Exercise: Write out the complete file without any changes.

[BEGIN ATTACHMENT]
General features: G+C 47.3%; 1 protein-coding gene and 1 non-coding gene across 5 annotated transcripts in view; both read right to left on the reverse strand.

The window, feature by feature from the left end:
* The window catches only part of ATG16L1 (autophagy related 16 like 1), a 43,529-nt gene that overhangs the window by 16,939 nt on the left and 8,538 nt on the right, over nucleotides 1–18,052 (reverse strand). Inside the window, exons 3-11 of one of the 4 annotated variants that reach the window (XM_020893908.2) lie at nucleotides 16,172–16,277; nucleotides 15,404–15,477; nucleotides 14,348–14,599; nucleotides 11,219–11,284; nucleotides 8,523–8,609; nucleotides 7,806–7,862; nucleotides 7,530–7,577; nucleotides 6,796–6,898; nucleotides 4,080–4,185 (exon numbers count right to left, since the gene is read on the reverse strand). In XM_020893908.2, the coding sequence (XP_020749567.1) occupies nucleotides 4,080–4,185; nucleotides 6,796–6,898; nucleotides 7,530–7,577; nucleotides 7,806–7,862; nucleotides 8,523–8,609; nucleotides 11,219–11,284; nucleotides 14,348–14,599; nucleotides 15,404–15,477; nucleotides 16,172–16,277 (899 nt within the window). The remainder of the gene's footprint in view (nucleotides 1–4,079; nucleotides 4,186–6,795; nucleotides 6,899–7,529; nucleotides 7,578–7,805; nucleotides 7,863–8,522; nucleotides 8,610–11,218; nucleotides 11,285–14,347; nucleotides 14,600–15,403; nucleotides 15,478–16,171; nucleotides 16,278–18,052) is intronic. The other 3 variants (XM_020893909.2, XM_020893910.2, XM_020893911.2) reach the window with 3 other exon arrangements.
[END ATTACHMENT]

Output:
General features: G+C 47.3%; 1 protein-coding gene and 1 non-coding gene across 5 annotated transcripts in view; both read right to left on the reverse strand.

The window, feature by feature from the left end:
* The window catches only part of ATG16L1 (autophagy related 16 like 1), a 43,529-nt gene that overhangs the window by 16,939 nt on the left and 8,538 nt on the right, over nucleotides 1–18,052 (reverse strand). Inside the window, exons 3-11 of one of the 4 annotated variants that reach the window (XM_020893908.2) lie at nucleotides 16,172–16,277; nucleotides 15,404–15,477; nucleotides 14,348–14,599; nucleotides 11,219–11,284; nucleotides 8,523–8,609; nucleotides 7,806–7,862; nucleotides 7,530–7,577; nucleotides 6,796–6,898; nucleotides 4,080–4,185 (exon numbers count right to left, since the gene is read on the reverse strand). In XM_020893908.2, the coding sequence (XP_020749567.1) occupies nucleotides 4,080–4,185; nucleotides 6,796–6,898; nucleotides 7,530–7,577; nucleotides 7,806–7,862; nucleotides 8,523–8,609; nucleotides 11,219–11,284; nucleotides 14,348–14,599; nucleotides 15,404–15,477; nucleotides 16,172–16,277 (899 nt within the window). The remainder of the gene's footprint in view (nucleotides 1–4,079; nucleotides 4,186–6,795; nucleotides 6,899–7,529; nucleotides 7,578–7,805; nucleotides 7,863–8,522; nucleotides 8,610–11,218; nucleotides 11,285–14,347; nucleotides 14,600–15,403; nucleotides 15,478–16,171; nucleotides 16,278–18,052) is intronic. The other 3 variants (XM_020893909.2, XM_020893910.2, XM_020893911.2) reach the window with 3 other exon arrangements.